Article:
I found it necessary to call up 2degrees after registering the micro-sim to get a password to check data usage and arrange future top-ups online. That is because there was no way of retrieving the password that was automatically sent by text to the micro-sim from the iPad in which it was installed. But don't be put off if that sounds daunting or confusing; 2degrees' contact centre staff were able to help and the issue was easily sorted.
With a smartphone, you can reinvest some of the money you are spending on mobile broadband to cut call charges and instead make calls over the internet. Skype is one option but an alternative free mobile app, less clunky on smartphones, is Viber, developed by Israeli start up Viber Media.
Viber lets iPhone, Android and now Windows Phone smartphone users makefree calls to other Viber users - who number more than 175 million worldwide. The start-up has yet to decide how it will actually make money.
Key to its rapid uptake is that Viber automatically shows who in your address book already has Viber installed on their phone and there is no registration or password required. Instead it identifies subscribers by their phone number.
Calling via Viber consumes about half-a-megabyte a minute of mobile broadband, so that 2degrees $99 data pack should buy 400 hours of mobile calls. That's a saving of $10,000 at 2degrees' standard prepay rate - if you could find people to talk to for that long.
Do you need a desktop computer, a laptop computer, a tablet or smartphone? A growing number of consumers are ending up with at least three out of the four.
Then, if you have bought an iPad, do you need a stand, a case, a wireless keyboard or all three?
There are lots of "form factors" to choose from when buying a portable computer, but carrying them all around with you at the same time probably isn't an option, so even if you spend several thousand dollars on a range of gadgets and all the accessories, at some point you are going to have to choose.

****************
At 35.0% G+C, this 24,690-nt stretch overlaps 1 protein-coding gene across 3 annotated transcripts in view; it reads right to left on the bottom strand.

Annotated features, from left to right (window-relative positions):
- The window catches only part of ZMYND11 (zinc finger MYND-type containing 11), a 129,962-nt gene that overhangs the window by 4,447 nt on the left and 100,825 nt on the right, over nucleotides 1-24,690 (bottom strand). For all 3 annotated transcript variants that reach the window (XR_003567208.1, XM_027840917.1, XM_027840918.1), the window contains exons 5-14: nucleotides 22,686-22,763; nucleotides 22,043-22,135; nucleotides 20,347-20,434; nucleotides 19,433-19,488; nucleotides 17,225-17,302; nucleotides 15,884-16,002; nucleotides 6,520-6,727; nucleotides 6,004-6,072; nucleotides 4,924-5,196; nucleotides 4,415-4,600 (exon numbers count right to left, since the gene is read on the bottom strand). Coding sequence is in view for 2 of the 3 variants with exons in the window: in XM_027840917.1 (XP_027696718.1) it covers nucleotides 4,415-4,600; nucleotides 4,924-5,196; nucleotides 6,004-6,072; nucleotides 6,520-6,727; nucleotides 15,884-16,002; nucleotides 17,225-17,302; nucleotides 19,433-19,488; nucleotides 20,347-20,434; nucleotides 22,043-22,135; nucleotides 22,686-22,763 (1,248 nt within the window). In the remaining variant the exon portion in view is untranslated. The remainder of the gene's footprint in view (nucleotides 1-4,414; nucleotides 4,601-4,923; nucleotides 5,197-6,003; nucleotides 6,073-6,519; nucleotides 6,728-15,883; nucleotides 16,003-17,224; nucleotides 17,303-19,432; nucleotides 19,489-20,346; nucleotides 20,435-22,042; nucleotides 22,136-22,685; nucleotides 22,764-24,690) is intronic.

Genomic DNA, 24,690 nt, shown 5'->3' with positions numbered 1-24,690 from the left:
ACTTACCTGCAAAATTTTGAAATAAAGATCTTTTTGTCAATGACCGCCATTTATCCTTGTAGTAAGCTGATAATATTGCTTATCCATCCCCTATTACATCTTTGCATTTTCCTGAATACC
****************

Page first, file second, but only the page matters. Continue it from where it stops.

If you want a computer you can comfortably use as a desktop but still have some need for mobility, the cheapest option may be to opt for a netbook and turn that into a desktop when required by buying an external monitor, keyboard and mouse.
For example, this feature has been written on an Acer netbook (bought for $399, cheapest new Windows 7 equivalent $480), partly on the couch and in a home office where it has been attached to a Logitech K120 USB keyboard ($29), AOC 18.5 inch monitor ($128) and Logitech M325 wireless mouse ($39).
Add a 2degrees Huawei datastick ($59) and two consecutive six-month 12Gb data packs ($210 with sim) and you have a "budget" but complete mobile and desktop environment you can use anywhere from the office to the beach with a year-long big bucket of mobile data for less than $1000. Better still, if any one component does break down, it will cost a lot less than that to get back in business.
For the times that sort of set-up doesn't suit, you could try borrowing your kid's high-spec gaming computer or your wife's iPad.
The only snag, netbooks appear to be a dying category, brushed aside by the marketing push behind iPads and their look-alikes.